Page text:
DELHI WAS SUBJECTED to a strange spectacle recently: a series of unrelated events that began with a cancelled seminar at Ramjas College in Delhi University and ended with a social media storm after a tweet by a young woman. What tied it all together was the claim that ‘freedom of speech’ was in peril in India.
It all began on a day in February when a seminar on ‘Cultures of Protest’ that was to feature Umar Khalid, a Jawaharlal Nehru University (JNU) student once charged with sedition, was cancelled allegedly under pressure from the ABVP, a student union affiliated with the BJP. The day after the event was cancelled, ‘pro- freedom’ students took out a march on the campus where, allegedly, slogans favouring independence for Kashmir were chanted. Within no time, chaos gripped the University. A counter-march by the ABVP on a tense campus worsened matters. If this were not enough, a social media post by Gurmehar Kaur, a student of Lady Shriram College (LSR) and daughter of an Army officer killed in action, took the situation seemingly to a point of no return. Allegations, counter-allegations and bitterness of a kind seldom seen marked the latest round of student unrest in the capital. Then, as suddenly as it all began, the episode cooled down.
All this is reminiscent of earlier ‘protests’ by writers returning awards in 2015 and the week of rage in JNU last year when anti-India slogans became fashionable. Perhaps the most vexed issue in all these controversies—ranging from the events of February 9th last year at JNU where ‘azaadi’ slogans were allegedly raised to the latest brouhaha at Delhi University—is that of freedom of speech. From the number of thwarted academic programmes in the Delhi area—where ‘contentious’ topics were to be discussed—a conclusion can be drawn that free speech stands imperilled in India. Matters are, however, more complicated.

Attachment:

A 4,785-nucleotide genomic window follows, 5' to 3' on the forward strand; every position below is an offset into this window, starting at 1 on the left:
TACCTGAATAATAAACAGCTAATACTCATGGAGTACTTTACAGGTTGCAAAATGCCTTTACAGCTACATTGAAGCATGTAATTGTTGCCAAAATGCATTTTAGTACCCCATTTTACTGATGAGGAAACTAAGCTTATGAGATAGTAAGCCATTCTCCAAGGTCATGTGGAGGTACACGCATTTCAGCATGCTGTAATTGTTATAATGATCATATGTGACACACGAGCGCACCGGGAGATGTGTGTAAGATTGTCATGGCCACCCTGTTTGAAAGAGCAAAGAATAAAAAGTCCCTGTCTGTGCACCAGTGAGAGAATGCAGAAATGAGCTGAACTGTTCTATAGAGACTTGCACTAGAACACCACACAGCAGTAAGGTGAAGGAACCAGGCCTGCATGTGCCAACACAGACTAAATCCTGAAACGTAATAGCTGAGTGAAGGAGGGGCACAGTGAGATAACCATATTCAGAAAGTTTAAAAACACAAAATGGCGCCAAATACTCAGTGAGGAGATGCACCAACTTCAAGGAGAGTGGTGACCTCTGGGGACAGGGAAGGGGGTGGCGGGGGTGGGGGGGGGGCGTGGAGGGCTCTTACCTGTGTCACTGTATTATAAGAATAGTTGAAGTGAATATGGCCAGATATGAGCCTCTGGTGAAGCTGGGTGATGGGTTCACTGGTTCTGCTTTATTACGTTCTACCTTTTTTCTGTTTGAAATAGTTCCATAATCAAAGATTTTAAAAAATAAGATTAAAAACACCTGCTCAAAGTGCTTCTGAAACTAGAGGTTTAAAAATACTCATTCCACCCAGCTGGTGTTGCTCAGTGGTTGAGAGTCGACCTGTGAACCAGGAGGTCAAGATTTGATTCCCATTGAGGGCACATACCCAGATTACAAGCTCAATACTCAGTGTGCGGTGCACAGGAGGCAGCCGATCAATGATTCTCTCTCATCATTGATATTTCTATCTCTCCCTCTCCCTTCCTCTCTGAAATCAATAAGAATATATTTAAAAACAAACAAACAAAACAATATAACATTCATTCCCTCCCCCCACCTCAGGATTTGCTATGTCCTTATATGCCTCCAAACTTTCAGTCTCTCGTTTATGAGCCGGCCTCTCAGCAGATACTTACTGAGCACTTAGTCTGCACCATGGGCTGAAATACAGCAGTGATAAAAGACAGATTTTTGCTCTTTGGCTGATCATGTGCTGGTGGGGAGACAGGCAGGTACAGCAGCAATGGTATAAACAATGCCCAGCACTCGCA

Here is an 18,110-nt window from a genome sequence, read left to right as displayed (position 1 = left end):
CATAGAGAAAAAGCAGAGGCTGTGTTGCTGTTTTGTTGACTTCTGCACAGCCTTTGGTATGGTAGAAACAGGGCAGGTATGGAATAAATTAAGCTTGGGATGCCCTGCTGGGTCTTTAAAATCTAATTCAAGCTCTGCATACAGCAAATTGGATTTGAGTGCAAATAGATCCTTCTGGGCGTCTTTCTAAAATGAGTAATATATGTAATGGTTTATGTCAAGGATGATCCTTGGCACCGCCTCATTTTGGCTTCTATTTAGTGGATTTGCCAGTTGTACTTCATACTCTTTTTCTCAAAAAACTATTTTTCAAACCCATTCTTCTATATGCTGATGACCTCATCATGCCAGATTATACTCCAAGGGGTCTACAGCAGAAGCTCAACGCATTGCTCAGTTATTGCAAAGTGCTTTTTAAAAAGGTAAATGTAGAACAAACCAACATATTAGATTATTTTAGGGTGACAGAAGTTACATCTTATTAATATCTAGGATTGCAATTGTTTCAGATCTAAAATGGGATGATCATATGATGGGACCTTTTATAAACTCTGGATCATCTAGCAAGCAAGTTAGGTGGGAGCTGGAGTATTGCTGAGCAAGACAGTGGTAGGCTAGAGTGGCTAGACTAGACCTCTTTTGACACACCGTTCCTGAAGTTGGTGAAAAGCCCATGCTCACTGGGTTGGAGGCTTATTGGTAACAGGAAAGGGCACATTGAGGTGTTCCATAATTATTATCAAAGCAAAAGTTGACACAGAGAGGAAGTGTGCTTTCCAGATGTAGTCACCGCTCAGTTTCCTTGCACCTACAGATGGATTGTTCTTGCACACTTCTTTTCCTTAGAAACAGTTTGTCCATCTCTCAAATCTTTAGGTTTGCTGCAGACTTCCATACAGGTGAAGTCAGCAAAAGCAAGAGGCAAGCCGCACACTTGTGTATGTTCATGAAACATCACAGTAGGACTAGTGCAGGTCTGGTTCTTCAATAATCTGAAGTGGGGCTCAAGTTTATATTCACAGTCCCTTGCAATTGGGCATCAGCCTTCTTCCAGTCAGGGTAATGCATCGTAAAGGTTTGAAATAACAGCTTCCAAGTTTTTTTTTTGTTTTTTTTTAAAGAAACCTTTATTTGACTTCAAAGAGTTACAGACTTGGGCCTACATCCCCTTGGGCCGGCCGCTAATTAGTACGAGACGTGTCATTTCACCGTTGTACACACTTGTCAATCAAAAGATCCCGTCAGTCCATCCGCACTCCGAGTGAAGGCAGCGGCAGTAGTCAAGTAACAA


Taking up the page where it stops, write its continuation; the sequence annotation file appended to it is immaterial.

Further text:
In JNU, amid the lush expanse of its campus, a professor at one of its relatively liberal (read: non-Left dominated) schools explains the complexity of the debate beyond the simple ‘the state wants to crush dissent’ one-liner. In academic settings, the search for excellence requires questioning almost everything that comes one’s way. That is essential for new discoveries to be made and solutions to be found for problems. The liberty to raise slogans such as ‘freedom of Kashmir’ squarely falls within this domain of freedom. “I would be fine with the slogans on Kashmir. But the issue is that what has taken place here has skirted the boundary of incitement. Now that is not acceptable. It is difficult to make a judgment where one (freedom of speech) ends and incitement (in Kashmir) begins,” says the professor.
How much of a problem is this? Is there evidence that the shouting of slogans does incite violence elsewhere—in Kashmir, for example?
Open reached out to a government officer closely involved with such matters and asked him if JNU-like events pose a danger to security. “If you ask me about the existence of a link between shouting slogans for ‘freedom for Kashmir’ and secessionists being emboldened in Jammu and Kashmir, I cannot prove this in the manner of a law court. But if you ask me whether this emboldens militants, yes it certainly does,” he says.
This is a treacherous domain where a vital freedom can turn into something dangerous for the country on one side, and on the other any attempt to ‘squeeze’ freedom appears to militate against what distinguishes India from many other developing countries where precious freedoms have been sacrificed. “Take the case of ‘freedom for Kashmir’,” the JNU professor says, “It has a very weak case when seen from legal, political and historical perspectives. There is overwhelming evidence that India is on the right side and there is little merit for so-called azaadi there.” The trouble, this scholar says, is that by shouting down academics who want to say something in favour of letting Kashmir go its own way, we only give them more credit than they deserve on a scholarly plane.